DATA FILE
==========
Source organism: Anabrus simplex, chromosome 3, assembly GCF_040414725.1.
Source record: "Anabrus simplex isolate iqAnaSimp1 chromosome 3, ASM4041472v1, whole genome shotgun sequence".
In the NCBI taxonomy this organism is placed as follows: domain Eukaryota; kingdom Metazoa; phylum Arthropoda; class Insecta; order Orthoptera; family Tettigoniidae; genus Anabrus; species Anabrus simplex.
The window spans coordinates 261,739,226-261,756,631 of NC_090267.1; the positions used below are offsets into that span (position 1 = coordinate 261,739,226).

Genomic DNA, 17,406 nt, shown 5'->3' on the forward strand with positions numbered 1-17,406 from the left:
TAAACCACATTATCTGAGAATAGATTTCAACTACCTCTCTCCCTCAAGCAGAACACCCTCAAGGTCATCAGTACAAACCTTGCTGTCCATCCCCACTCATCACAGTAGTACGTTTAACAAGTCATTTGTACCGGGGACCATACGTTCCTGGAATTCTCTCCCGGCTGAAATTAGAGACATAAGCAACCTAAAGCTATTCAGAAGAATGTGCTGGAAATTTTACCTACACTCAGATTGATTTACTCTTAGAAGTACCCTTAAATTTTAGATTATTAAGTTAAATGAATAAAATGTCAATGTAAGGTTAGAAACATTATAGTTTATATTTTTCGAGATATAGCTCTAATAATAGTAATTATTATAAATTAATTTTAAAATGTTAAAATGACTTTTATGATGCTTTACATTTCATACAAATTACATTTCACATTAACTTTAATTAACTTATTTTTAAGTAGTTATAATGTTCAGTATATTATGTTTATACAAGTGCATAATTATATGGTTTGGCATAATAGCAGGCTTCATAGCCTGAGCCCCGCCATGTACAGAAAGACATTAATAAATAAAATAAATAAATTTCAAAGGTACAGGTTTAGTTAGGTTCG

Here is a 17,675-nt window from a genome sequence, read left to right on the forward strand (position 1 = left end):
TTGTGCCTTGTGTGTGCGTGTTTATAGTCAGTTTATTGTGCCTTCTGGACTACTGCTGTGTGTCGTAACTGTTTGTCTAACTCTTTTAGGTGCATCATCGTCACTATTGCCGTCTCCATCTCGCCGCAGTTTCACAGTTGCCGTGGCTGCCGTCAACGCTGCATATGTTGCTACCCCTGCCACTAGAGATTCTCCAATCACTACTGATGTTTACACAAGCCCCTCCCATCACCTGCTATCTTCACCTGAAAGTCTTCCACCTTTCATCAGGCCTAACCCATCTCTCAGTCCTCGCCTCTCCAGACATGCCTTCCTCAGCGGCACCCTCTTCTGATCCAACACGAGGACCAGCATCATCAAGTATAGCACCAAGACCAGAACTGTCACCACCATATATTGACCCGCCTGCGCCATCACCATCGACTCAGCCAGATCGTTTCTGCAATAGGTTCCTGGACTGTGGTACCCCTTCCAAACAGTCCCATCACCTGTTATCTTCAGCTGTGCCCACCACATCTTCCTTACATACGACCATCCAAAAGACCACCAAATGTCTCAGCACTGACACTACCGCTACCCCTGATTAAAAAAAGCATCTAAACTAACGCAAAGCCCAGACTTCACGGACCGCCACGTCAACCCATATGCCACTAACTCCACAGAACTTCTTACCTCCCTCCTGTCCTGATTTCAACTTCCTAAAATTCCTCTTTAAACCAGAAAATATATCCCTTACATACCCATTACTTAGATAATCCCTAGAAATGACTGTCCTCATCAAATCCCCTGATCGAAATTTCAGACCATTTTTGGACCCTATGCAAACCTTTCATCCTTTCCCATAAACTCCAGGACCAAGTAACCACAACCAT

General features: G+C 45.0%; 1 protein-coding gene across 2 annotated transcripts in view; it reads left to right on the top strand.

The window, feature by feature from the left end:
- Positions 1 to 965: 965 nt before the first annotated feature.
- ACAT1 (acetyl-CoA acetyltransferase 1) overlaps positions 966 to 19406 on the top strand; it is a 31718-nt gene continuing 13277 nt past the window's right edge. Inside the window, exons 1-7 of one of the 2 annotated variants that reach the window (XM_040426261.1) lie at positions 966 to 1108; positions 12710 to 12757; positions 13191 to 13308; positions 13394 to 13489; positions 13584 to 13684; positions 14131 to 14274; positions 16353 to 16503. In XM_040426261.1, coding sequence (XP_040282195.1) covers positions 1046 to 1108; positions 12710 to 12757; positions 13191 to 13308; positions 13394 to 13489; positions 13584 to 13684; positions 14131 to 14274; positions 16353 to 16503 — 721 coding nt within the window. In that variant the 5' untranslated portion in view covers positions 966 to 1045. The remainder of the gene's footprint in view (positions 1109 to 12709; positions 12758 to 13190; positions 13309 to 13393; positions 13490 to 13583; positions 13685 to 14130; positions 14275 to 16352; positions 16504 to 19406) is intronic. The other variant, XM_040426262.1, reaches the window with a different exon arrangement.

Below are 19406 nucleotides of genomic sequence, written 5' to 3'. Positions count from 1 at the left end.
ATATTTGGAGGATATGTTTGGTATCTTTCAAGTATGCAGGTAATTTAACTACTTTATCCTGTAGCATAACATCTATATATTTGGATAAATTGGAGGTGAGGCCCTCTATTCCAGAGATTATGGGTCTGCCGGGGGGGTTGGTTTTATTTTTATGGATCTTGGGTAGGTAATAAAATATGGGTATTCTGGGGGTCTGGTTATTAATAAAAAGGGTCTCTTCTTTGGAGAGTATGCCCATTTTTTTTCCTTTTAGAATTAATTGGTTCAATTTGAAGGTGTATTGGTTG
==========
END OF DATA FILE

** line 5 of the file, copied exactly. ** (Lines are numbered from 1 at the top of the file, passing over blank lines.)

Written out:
Genomic DNA, 17,406 nt, shown 5'->3' on the forward strand with positions numbered 1-17,406 from the left: